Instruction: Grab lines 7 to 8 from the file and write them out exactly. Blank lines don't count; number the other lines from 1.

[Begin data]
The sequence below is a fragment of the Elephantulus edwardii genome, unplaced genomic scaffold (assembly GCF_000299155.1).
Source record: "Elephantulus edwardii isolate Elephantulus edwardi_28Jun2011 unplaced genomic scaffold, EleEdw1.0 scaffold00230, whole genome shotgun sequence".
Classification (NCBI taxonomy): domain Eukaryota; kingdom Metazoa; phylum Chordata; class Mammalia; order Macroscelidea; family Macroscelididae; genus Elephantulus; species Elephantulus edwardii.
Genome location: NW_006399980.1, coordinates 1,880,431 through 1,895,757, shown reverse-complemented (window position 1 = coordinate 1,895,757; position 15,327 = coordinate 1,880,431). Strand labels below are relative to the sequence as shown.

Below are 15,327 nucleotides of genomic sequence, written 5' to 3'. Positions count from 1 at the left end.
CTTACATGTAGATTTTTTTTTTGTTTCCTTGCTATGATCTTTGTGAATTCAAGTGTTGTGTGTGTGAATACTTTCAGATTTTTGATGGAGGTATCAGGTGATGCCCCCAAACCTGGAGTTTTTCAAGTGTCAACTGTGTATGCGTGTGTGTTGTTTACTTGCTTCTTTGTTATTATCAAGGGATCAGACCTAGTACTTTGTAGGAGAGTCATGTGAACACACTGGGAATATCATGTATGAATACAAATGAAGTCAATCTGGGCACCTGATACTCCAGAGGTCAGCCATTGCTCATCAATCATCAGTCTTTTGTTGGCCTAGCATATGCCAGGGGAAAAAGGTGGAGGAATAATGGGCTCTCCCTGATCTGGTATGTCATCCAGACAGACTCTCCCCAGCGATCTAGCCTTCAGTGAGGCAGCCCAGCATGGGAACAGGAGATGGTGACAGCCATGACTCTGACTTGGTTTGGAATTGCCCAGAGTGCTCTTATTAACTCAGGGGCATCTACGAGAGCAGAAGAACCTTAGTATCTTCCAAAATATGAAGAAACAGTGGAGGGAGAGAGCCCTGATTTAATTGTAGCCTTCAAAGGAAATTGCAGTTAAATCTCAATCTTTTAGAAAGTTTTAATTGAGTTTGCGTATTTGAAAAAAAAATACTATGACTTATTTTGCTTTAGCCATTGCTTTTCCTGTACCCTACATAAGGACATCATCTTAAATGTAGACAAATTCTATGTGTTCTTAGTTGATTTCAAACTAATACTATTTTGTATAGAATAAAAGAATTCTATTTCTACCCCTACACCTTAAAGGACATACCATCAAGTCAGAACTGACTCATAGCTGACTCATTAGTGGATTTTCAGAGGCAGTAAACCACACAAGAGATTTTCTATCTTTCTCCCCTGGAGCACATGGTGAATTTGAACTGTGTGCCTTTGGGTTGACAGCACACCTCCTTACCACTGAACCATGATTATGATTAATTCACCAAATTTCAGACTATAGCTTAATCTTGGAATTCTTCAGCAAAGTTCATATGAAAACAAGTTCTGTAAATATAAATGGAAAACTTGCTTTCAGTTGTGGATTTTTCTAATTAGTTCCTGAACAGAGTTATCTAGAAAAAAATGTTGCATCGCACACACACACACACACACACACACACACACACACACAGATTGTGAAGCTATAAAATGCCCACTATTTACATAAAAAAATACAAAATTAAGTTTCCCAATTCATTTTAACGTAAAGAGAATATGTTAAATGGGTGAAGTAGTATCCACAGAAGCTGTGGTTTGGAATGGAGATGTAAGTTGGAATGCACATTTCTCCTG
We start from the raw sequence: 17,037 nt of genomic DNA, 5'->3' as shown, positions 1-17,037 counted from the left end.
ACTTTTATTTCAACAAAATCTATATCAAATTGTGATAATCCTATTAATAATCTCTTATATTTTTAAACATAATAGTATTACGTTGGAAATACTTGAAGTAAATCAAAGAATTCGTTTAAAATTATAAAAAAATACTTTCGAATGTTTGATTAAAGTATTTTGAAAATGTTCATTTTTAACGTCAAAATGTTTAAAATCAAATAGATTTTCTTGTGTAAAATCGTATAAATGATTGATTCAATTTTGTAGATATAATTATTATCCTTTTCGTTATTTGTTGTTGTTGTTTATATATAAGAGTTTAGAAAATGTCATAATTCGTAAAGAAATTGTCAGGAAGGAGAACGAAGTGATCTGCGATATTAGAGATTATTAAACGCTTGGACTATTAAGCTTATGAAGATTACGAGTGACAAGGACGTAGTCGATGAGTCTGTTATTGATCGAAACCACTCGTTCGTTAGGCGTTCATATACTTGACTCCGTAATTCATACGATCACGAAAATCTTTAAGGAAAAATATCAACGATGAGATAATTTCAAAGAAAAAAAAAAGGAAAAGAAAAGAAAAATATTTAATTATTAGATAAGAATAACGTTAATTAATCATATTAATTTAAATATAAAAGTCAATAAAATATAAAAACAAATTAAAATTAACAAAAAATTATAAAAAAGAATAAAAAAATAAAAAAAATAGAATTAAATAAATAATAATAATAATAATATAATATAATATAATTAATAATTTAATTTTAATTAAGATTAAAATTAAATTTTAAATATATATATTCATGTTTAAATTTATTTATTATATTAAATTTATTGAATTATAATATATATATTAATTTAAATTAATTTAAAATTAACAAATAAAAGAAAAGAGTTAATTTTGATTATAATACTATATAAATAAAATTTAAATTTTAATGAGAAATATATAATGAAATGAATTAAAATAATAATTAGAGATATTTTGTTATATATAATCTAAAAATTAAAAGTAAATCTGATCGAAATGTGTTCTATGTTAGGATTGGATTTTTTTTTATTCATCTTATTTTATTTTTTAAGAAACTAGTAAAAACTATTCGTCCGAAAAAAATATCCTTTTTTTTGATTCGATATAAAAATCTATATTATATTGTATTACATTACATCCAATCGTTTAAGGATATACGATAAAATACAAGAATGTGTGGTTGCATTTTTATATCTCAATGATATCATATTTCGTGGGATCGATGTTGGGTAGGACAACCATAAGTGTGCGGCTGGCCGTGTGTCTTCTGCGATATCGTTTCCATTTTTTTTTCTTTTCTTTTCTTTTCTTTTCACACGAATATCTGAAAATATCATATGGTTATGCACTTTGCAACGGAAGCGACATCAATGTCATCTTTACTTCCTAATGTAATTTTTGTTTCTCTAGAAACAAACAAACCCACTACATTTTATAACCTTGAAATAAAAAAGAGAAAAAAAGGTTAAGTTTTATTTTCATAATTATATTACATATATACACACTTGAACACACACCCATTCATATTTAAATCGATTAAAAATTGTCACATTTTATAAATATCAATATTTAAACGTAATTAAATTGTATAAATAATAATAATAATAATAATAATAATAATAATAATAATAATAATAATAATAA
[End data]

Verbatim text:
We start from the raw sequence: 17,037 nt of genomic DNA, 5'->3' as shown, positions 1-17,037 counted from the left end.
ACTTTTATTTCAACAAAATCTATATCAAATTGTGATAATCCTATTAATAATCTCTTATATTTTTAAACATAATAGTATTACGTTGGAAATACTTGAAGTAAATCAAAGAATTCGTTTAAAATTATAAAAAAATACTTTCGAATGTTTGATTAAAGTATTTTGAAAATGTTCATTTTTAACGTCAAAATGTTTAAAATCAAATAGATTTTCTTGTGTAAAATCGTATAAATGATTGATTCAATTTTGTAGATATAATTATTATCCTTTTCGTTATTTGTTGTTGTTGTTTATATATAAGAGTTTAGAAAATGTCATAATTCGTAAAGAAATTGTCAGGAAGGAGAACGAAGTGATCTGCGATATTAGAGATTATTAAACGCTTGGACTATTAAGCTTATGAAGATTACGAGTGACAAGGACGTAGTCGATGAGTCTGTTATTGATCGAAACCACTCGTTCGTTAGGCGTTCATATACTTGACTCCGTAATTCATACGATCACGAAAATCTTTAAGGAAAAATATCAACGATGAGATAATTTCAAAGAAAAAAAAAAGGAAAAGAAAAGAAAAATATTTAATTATTAGATAAGAATAACGTTAATTAATCATATTAATTTAAATATAAAAGTCAATAAAATATAAAAACAAATTAAAATTAACAAAAAATTATAAAAAAGAATAAAAAAATAAAAAAAATAGAATTAAATAAATAATAATAATAATAATATAATATAATATAATTAATAATTTAATTTTAATTAAGATTAAAATTAAATTTTAAATATATATATTCATGTTTAAATTTATTTATTATATTAAATTTATTGAATTATAATATATATATTAATTTAAATTAATTTAAAATTAACAAATAAAAGAAAAGAGTTAATTTTGATTATAATACTATATAAATAAAATTTAAATTTTAATGAGAAATATATAATGAAATGAATTAAAATAATAATTAGAGATATTTTGTTATATATAATCTAAAAATTAAAAGTAAATCTGATCGAAATGTGTTCTATGTTAGGATTGGATTTTTTTTTATTCATCTTATTTTATTTTTTAAGAAACTAGTAAAAACTATTCGTCCGAAAAAAATATCCTTTTTTTTGATTCGATATAAAAATCTATATTATATTGTATTACATTACATCCAATCGTTTAAGGATATACGATAAAATACAAGAATGTGTGGTTGCATTTTTATATCTCAATGATATCATATTTCGTGGGATCGATGTTGGGTAGGACAACCATAAGTGTGCGGCTGGCCGTGTGTCTTCTGCGATATCGTTTCCATTTTTTTTTCTTTTCTTTTCTTTTCTTTTCACACGAATATCTGAAAATATCATATGGTTATGCACTTTGCAACGGAAGCGACATCAATGTCATCTTTACTTCCTAATGTAATTTTTGTTTCTCTAGAAACAAACAAACCCACTACATTTTATAACCTTGAAATAAAAAAGAGAAAAAAAGGTTAAGTTTTATTTTCATAATTATATTACATATATACACACTTGAACACACACCCATTCATATTTAAATCGATTAAAAATTGTCACATTTTATAAATATCAATATTTAAACGTAATTAAATTGTATAAATAATAATAATAATAATAATAATAATAATAATAATAATAATAATAATAATAA